0:00:03.3 Jacalyn Holsted: Hello, I’m Jacalyn Holsted, and you are listening to On Point Conversations. In this podcast series, we share creative marketing content and branding strategies that help your business successfully navigate the new normal marketing environment.
0:00:32.9 JH: In today’s podcast, I’m going to do the continuation of what I started last week, which was on the idea of steps to producing ideas. Now, the easy part is the process, as far as defining the process, the hard part is the work. So last week I talked about step which was gathering the materials. So, you’re gathering raw materials, not just looking at a website online or looking at a competitor’s website, but you’re looking at various pieces of information, you’re drawing from conversations you might have, relationships that you’ve got, interviews that you’re doing, studies that have been done, you’re drawing all this information together. Now, that’s step one, and we talked about that last week. The next part of this process is going to be a little harder to describe in concrete terms because it goes really on almost entirely in your head.
0:01:35.3 JH: And the reason it does that is because you’re taking these bits and pieces of material, and you’re going through them, you’re going to take the facts, you’re going to turn it this way and that way and look at it at different lights and the meaning, and you bring those facts together and you’re going to see how they fit. What you’re seeking now is a relationship, and so, you’re going to look at all these pieces of information as they come together and combine them, like you would a jigsaw puzzle. You have all these pieces, you might feel a bit overwhelmed, but as you start going through them, you’re going to start seeing relationships and things that happen. What I’d like you to do then is continue that process for a little bit, because what you’re really doing is instead of always looking for the meaning, your kind of listening for the meaning. So, you’re looking at these things, you’re finding out what you did and you’re looking at them to find the real meaning.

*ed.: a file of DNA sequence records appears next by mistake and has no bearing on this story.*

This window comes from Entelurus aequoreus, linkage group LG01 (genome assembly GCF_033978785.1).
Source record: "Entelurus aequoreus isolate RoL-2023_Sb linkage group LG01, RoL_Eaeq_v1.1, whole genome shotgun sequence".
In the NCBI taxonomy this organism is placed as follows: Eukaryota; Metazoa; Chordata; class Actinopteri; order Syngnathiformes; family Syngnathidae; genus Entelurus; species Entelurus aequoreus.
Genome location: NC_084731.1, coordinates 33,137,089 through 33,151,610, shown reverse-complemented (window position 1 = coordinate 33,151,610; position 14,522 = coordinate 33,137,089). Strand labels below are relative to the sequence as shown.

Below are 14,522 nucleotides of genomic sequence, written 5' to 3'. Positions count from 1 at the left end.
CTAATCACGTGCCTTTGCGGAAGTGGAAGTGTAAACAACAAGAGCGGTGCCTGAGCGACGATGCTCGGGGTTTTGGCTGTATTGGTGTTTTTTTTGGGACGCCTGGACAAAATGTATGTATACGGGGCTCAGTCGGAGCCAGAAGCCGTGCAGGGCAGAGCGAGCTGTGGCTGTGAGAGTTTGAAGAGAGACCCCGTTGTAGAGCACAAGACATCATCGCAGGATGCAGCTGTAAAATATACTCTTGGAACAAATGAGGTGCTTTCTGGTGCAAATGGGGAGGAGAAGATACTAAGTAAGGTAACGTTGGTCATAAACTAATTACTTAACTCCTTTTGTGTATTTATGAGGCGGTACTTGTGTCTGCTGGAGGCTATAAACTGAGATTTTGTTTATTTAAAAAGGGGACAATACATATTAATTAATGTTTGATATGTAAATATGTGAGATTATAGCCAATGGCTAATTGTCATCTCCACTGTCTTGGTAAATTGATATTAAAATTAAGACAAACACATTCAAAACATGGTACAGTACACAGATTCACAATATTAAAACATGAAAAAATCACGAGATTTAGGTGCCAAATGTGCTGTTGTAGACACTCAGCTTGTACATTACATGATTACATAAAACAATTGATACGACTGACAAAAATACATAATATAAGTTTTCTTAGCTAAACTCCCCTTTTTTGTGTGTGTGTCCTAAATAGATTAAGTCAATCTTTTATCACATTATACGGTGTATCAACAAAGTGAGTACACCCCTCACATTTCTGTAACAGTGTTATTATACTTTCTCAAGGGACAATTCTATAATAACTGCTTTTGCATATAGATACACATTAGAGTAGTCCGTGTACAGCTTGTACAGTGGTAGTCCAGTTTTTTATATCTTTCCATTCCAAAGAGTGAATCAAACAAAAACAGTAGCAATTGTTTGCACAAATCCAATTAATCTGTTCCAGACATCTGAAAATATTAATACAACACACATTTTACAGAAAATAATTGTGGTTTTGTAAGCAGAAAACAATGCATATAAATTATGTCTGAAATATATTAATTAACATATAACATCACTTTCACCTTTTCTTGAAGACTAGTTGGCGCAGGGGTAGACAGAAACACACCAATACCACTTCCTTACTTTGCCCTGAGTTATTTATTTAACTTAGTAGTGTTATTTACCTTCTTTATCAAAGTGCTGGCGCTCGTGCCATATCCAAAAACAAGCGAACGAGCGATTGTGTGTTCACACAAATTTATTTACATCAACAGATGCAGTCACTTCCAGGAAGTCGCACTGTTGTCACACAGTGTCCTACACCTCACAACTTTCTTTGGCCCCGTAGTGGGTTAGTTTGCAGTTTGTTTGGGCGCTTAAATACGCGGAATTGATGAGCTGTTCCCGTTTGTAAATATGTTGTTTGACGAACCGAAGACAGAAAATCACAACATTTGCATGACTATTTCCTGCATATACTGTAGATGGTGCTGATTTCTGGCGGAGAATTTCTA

0:02:31.5 JH: Now, as you’re going through this process, as you’re going to find, two things will happen, at least they do to me. You’ll have kind of tentative or partial list of ideas that’ll come to you, put those down on paper or on your computer or whatever is easiest to get right away. Write that down, and don’t mind how silly they might sound, how incomplete they are, just get them down. Because that’s the beginning of your real idea and expressing those in words makes the process go forward more quickly. The second thing that will happen is you’ll get kind of tired, because trying to put these pieces together consciously makes you tired, the mind needs that second wind.
0:03:17.1 JH: After this second step with your mental energy in line, and then keep thinking about it, but after a while, when you reach that stage where you’re jumbled and you think I can’t do it anymore, then walk away. Resist the urge at that point in time to try and fit your puzzle together, because now you’re going to take the time to walk away from the process, so that your mind has time to put everything else together and put it into a format that figures out more directly for what you need.